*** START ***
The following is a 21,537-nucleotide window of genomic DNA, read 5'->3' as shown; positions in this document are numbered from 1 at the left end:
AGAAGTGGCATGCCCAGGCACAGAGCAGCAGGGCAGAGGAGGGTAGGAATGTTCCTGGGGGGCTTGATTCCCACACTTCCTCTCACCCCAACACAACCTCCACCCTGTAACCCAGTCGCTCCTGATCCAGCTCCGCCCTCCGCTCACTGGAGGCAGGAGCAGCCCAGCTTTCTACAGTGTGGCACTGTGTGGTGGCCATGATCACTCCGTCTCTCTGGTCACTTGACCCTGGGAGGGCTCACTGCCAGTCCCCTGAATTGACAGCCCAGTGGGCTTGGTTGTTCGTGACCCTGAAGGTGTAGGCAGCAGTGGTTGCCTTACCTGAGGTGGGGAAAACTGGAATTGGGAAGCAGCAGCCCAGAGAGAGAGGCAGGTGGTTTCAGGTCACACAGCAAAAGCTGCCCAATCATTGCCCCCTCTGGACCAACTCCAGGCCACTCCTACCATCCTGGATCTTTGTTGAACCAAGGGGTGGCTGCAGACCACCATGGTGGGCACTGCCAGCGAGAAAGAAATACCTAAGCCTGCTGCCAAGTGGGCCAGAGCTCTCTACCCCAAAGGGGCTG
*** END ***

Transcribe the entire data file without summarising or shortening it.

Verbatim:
The following is a 21,537-nucleotide window of genomic DNA, read 5'->3' as shown; positions in this document are numbered from 1 at the left end:
AGAAGTGGCATGCCCAGGCACAGAGCAGCAGGGCAGAGGAGGGTAGGAATGTTCCTGGGGGGCTTGATTCCCACACTTCCTCTCACCCCAACACAACCTCCACCCTGTAACCCAGTCGCTCCTGATCCAGCTCCGCCCTCCGCTCACTGGAGGCAGGAGCAGCCCAGCTTTCTACAGTGTGGCACTGTGTGGTGGCCATGATCACTCCGTCTCTCTGGTCACTTGACCCTGGGAGGGCTCACTGCCAGTCCCCTGAATTGACAGCCCAGTGGGCTTGGTTGTTCGTGACCCTGAAGGTGTAGGCAGCAGTGGTTGCCTTACCTGAGGTGGGGAAAACTGGAATTGGGAAGCAGCAGCCCAGAGAGAGAGGCAGGTGGTTTCAGGTCACACAGCAAAAGCTGCCCAATCATTGCCCCCTCTGGACCAACTCCAGGCCACTCCTACCATCCTGGATCTTTGTTGAACCAAGGGGTGGCTGCAGACCACCATGGTGGGCACTGCCAGCGAGAAAGAAATACCTAAGCCTGCTGCCAAGTGGGCCAGAGCTCTCTACCCCAAAGGGGCTG